We remember him in almost an ideal way, but he wasn’t an ideal man. He planted the seeds of what was to become the Vietnam war. He tried to put some brakes on the civil rights movement, because it was going too fast. Oddly enough, he’s been given credit for many advances in civil rights at the time, but he really wasn’t a leader in this effort — it was old LBJ, the president now remembered for escalating Vietnam who was the person most responsible for putting civil rights into the platform of the Democratic party–leading to a mass exodus of southern Democrats to the Republican party.

People are never as pure as they seem: either purely good, or purely bad.

The I-69 story was a prank, and I fell for it. I guess this is where that ‘makes mistakes and learns from them’ comes in.


Loss of Intimacy

Recovered from the Wayback Machine.

Have we lost the window of opportunity for intimacy in our writing? Did we have it once, but then we stood at the edge of change, and in one direction lay power and glory, the other obscurity and intimacy, and we chose the glory?

Somehow when we stopped using Blogrolls and started using aggregators to keep up with each other’s writings, we started to lose our touch with each other. No matter how many readers we did or did not have, when we had to visit each other’s weblogs, it set both a tone and a context for the writing.

Now, we have a wonderful ability to consume mass quantities of data, and we are probably the most well informed citizens of this world, if not the known universe. If all this data were food or beer, the sound heard the loudest would be a hearty belch.

Perhaps it’s for the best, because there’s something distasteful about putting your most delicate thoughts into a writing, which then just gets shoved up next to a video of a basketball game riot, half a dozen dire political announcements, an adorable picture of a kitten (which will upstage everything else), and a bit of code. Perhaps we what we need is mood aggregators, similar to the old Mood Rings popular decades ago.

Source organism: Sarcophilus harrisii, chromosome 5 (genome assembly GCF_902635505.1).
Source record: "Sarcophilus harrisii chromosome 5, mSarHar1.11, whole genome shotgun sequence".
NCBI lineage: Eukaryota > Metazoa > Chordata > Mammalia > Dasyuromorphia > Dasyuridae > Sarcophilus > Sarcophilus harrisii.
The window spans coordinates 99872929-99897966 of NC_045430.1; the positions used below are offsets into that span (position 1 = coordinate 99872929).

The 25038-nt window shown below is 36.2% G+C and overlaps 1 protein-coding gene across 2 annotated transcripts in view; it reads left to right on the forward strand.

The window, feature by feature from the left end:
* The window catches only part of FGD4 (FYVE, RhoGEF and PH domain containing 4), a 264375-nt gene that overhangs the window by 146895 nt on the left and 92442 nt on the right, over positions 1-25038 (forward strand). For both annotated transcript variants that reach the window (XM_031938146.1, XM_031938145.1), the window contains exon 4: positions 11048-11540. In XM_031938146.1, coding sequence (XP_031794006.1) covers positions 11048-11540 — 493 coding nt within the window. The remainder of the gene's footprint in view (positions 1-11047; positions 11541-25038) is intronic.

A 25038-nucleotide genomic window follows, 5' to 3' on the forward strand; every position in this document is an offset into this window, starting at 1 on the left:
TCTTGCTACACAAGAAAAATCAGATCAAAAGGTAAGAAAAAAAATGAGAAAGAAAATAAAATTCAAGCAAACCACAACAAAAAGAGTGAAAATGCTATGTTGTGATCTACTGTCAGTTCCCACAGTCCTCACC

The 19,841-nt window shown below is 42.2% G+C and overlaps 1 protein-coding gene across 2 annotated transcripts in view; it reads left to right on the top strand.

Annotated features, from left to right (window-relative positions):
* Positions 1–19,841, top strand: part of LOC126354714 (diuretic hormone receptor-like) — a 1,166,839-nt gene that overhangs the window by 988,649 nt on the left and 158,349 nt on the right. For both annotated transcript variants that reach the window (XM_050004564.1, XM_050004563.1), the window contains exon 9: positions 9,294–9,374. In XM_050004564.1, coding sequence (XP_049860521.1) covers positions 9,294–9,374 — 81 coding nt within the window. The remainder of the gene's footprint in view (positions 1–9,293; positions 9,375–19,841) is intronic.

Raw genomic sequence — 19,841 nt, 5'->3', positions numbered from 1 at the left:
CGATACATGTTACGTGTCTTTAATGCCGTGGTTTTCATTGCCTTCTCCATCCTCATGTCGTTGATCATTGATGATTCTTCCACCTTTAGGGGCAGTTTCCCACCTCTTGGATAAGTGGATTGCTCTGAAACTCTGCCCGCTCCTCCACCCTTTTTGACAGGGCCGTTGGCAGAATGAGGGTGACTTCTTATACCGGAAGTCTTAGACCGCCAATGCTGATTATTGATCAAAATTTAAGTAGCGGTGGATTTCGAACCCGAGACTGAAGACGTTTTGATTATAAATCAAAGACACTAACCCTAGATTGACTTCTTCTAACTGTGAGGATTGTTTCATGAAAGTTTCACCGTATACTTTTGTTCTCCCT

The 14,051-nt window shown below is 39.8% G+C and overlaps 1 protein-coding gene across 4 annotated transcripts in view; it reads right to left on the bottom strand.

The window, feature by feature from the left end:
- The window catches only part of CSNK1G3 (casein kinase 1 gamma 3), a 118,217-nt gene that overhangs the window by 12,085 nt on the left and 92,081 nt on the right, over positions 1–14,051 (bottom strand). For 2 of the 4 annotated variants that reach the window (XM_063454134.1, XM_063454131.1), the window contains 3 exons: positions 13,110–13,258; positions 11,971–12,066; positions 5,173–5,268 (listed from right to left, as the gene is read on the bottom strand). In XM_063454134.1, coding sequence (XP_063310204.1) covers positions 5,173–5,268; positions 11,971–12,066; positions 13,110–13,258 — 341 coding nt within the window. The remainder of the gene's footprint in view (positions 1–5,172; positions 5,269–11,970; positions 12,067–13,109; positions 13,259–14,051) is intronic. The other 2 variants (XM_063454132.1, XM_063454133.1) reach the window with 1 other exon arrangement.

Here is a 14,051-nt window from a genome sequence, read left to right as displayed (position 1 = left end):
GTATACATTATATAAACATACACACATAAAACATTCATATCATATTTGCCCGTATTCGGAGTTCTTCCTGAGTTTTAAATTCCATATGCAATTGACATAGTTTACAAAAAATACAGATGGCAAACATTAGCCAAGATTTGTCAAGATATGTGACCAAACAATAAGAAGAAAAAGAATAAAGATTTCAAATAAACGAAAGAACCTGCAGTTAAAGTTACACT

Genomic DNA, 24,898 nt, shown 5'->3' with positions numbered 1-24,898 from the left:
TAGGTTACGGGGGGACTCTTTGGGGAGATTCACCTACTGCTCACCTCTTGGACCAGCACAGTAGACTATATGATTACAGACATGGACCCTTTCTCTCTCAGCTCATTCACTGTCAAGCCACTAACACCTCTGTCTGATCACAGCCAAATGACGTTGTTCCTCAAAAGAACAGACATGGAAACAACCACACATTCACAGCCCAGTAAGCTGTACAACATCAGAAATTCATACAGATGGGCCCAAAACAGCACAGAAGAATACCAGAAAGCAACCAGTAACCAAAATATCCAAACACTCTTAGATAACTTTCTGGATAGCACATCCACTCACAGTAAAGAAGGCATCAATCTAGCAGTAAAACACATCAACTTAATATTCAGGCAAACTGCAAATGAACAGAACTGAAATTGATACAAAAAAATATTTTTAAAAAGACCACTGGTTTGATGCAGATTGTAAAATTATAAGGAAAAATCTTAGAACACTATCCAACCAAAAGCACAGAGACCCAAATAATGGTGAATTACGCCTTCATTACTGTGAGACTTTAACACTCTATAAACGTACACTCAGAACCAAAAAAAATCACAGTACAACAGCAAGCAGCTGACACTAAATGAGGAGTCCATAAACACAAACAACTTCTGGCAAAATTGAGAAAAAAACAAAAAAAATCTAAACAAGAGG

With the increased popularity and scrutiny of weblogs in the press thanks to the American political scene, putting one’s thoughts online is somewhat like standing in the middle of the T station in Boston and shouting out for all to hear what is or is not on your mind at the moment. Even if you’re in a group of friends, there’s something about the surroundings that keeps you chit chatting on common place things. We have lost the internet equivalent of candlelight dinners, Sunday morning brunch, and a late night chat over cocoa or beer.

Oh, we still have voice for anger, no worries there. In fact, we have even greater capacity for anger and rightousness and umbrage. But then, there’s something impersonal and dispassionate about anger. Anger is the ultimate camouflage for what’s really going on in our heads and our lives. People don’t look too closely at you when you’re angry.

And look at the marvels of technology available now. There’s room in syndication feeds for ads and images and podcast enclosures, and who are we to stand like frozen blocks of salt in the path of progress.

I wonder though, since I’m in the mood and it’s a cloudy day and suits the topic, have we achieved this massive information input, increased exposure, and technical supremacy by sacrificing a space for either exquisite beauty or exquisite pain?